Palin is now demanding that Begich drop out of the race.

  2. James Joyner says:

    @CSK: What race? The election is over.

  3. Jay L Gischer says:

    Well one thing it highlights is that a considerable fraction of R voters are unhappy with Palin. Probably they are unhappy with how she resigned the governorship, I would think.

    2
  4. @James Joyner: I am guessing (because I haven’t seen what CSK is referring to) the November general election for the full term.

    5
  5. CSK says:

    @James Joyner:
    Palin and Begich will face Peltola in the November election.

  6. CSK says:

    @Steven L. Taylor:
    It’s in the WaPo and USA Today as well as on CBS.

  7. KM says:

    @James Joyner:
    “Race” here meaning “go away and give me the office.” Loomer’s doing the sane thing. It’s the logic extension of election fraud- since you can’t lose without them having cheated, they should just give up when they win since you would have won otherwise. Demanding someone drop out of “the race” doesn’t need to make sense as the implict argument is the opponent never deserves office and needs to hand it over to its Rightful owner.

    2
  8. grumpy realist says:

    @KM: Divine Right of Kings, Part II.

  9. CSK says:

    @grumpy realist:

    For a plain-spoken woman of the people, Palin seems to have a highly developed sense of entitlement. “Shove off, Begich; this is MY seat in the House.”

  10. smitty says:

    “Rules matter”

    And the rules will be elaborated until the become a software EULA if that’s what it takes to render elections pro forma.

    KISS. Down with RCV.

  11. Jim Brown 32 says:

    It occurred to me that RCV also takes “election fraud” theater…away from Republicans

    Which is why Florida and Tennessee have banned it.

    Its bad for the business of division-fueled fundraising and turnout

    3
  12. Gustopher says:

    Under our normal system—a Republican and Democratic primary, followed by a general election in which those two candidates and maybe some also-rans compete for the most votes—the Republican nominee, whether Begich or Palin, would almost certainly have won. But, in this scenario, a significant number of Begich voters preferred the Democrat to Palin.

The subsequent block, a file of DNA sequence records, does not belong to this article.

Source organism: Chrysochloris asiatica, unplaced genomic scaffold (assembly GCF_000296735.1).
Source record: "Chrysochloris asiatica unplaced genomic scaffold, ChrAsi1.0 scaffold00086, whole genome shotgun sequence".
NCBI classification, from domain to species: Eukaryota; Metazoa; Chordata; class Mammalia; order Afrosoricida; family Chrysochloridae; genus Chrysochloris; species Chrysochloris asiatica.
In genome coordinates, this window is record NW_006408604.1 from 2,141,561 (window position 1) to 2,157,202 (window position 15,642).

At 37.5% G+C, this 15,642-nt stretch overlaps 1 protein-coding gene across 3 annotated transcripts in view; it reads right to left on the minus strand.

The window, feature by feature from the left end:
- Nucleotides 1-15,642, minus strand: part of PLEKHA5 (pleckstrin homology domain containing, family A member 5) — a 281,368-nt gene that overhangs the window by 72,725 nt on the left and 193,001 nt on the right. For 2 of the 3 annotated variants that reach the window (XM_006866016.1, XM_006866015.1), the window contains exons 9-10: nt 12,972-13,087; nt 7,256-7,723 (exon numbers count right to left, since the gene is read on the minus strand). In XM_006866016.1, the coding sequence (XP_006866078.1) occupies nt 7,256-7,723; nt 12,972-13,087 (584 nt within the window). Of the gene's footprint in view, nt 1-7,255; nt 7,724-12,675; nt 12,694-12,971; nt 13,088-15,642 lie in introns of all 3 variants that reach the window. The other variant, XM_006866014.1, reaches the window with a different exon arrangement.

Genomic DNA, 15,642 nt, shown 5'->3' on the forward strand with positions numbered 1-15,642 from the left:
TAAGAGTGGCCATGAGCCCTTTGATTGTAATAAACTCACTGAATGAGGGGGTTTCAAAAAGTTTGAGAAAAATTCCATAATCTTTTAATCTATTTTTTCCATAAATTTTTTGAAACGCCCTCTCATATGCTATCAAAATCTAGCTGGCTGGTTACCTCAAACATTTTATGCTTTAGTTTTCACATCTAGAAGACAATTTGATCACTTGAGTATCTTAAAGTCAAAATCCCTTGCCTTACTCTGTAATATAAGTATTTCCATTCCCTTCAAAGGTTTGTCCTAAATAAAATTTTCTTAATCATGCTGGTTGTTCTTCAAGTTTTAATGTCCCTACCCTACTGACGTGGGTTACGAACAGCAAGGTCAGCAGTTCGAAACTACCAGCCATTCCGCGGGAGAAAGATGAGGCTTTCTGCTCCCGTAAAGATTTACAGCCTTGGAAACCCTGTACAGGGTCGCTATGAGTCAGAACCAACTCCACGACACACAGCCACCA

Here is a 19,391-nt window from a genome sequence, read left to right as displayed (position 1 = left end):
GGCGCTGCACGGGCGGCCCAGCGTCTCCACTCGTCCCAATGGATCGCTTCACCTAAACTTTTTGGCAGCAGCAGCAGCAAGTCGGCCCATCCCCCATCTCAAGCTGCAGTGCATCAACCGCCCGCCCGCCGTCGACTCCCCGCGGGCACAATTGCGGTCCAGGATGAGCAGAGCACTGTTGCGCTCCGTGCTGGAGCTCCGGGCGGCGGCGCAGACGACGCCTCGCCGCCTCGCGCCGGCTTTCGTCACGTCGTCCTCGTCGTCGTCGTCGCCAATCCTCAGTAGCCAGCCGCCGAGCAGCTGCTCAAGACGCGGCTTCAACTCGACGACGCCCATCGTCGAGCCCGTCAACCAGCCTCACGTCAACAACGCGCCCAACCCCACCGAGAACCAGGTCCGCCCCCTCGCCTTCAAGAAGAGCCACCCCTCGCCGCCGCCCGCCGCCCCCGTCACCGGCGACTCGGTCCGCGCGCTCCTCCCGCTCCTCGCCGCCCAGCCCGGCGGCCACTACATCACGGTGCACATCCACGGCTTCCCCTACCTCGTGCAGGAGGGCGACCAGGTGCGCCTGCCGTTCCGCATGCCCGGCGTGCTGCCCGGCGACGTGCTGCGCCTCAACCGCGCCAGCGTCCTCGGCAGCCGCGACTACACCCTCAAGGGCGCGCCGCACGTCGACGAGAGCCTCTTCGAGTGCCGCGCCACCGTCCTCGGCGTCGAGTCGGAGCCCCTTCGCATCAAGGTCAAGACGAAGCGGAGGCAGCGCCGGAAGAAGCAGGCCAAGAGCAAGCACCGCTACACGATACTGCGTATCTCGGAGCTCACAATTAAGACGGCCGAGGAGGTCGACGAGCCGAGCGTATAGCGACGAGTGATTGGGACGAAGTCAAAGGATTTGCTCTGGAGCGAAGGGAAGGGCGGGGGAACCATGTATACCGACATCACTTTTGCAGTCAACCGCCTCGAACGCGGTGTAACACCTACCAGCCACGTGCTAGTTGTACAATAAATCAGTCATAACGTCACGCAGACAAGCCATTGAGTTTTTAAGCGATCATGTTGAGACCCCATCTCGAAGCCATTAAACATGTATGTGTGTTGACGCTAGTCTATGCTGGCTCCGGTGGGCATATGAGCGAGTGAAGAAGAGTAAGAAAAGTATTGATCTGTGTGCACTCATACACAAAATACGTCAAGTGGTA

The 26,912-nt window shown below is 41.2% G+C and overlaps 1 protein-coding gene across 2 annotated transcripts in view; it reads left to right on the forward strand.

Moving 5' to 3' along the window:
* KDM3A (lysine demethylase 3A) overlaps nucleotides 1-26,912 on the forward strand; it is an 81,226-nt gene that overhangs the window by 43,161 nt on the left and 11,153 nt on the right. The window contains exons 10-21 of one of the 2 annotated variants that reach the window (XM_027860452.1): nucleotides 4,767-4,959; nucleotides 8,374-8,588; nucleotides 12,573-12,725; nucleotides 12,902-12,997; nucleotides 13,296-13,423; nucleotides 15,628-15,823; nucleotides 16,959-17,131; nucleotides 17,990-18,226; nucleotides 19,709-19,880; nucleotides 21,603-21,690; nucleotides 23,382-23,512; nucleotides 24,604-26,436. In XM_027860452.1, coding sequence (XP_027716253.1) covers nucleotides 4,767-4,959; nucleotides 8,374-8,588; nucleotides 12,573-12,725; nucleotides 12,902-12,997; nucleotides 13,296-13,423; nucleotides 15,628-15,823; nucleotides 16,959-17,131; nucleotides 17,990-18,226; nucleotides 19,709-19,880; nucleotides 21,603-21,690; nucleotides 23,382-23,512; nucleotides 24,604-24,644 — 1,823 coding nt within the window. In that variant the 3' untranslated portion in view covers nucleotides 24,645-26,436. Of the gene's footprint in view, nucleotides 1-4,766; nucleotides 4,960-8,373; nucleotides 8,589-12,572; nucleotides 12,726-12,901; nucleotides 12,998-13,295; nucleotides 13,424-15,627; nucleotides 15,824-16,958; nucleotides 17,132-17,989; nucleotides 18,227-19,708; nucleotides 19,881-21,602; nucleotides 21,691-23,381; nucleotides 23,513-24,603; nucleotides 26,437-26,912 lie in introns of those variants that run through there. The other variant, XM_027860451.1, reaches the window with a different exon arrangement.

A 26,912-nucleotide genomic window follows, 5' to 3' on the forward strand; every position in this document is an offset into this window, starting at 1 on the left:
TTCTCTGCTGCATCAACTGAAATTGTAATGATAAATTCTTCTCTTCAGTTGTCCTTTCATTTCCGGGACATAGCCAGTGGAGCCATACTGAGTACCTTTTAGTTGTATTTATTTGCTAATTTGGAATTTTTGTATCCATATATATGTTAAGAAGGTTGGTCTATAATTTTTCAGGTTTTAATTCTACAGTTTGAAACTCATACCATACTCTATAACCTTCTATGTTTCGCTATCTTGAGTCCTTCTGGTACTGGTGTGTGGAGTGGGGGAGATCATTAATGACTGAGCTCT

The numbers don’t bear out the conclusion that a Republican would have won the seat.

    The Republican primary would have resulted in Palin as a candidate, who is toxic enough that a lot of the people who voted for Begich in the primary would have then stayed home or voted for Peltola.

    (Assuming that everyone would have voted the same way as their RCV ballots, and that the smaller GOP primary electorate was a random subset of the special election voters… they likely would have skewed further right, presumably more towards Palin)

    1
  13. Just nutha ignint cracker says:

    The message to the voters from Alaska GOP needs to be “keep voting ‘R’.” The Republicans lost because however many voters voted “D” on the second round and ~12000 (working from memory) essentially said “Begich or the highway” by not ranking a second choice at all.

    Congratulations “my way or the highway” voters! You won! You got the highway.

    1
  14. Kylopod says:

    While it has voted Republican in every Presidential election since 1968 (inclusive), it has mostly done so by a small margin.

    No. It’s been consistently by double digit margins with the sole exception of the anomalous three-way race of 1992 when Bush won 39-30 with Perot very nearly beating Clinton for second place.

    Apart from that one race, though, Biden’s 10-point loss was the narrowest since the 1960s, so it’s arguably showing signs of trending blue without actually becoming competitive (not yet anyway), at least at the presidential level.

  15. Gustopher says:

    @Just nutha ignint cracker: you are ascribing a motivation to the undervotes that may not be accurate.

    “My Way Or The Highway” is a rather strident motivations. “I Won’t Vote For Palin”, “Leave Me Alone, I Already Voted”, “I Don’t Understand The Ballot” and “Fuck It” are all equally valid interpretations.

  16. Kathy says:

    People tend to judge rules, and more significantly rule changes, according to how they make out under them.

    So, you change sudden death overtime to the current rules, and teams who win after letting the other team have the ball first will say its great. Those who lose will say it’s awful. We’ve seen the same with instant replay, the tuck rule, and so many more.

    Thing is one instance proves nothing. A fair rule will lead to roughly equal outcomes between two sides over time.

    We get a chance to see a rematch in Alaska in only a couple of months. Maybe we’ll get the same results with the same candidates. Maybe the candidates will differ. Maybe some voters will be more inclined to list a second choice.

    at that, two instance also prove nothing. Flip a coin twice, and you may get tails twice. This does not mean an infinity of coin flips will yield infinite tails.

  17. Ken_L says:

    If they have any sense at all, the parties will soon ensure that only one candidate can contest an RCV election. In the Alaskan case, Begich should have withdrawn so Republicans could (a) campaign hard for Palin, and (b) urge supporters to rank Pletola #4. It’s a different electoral game which I expect they’ll learn pretty quickly.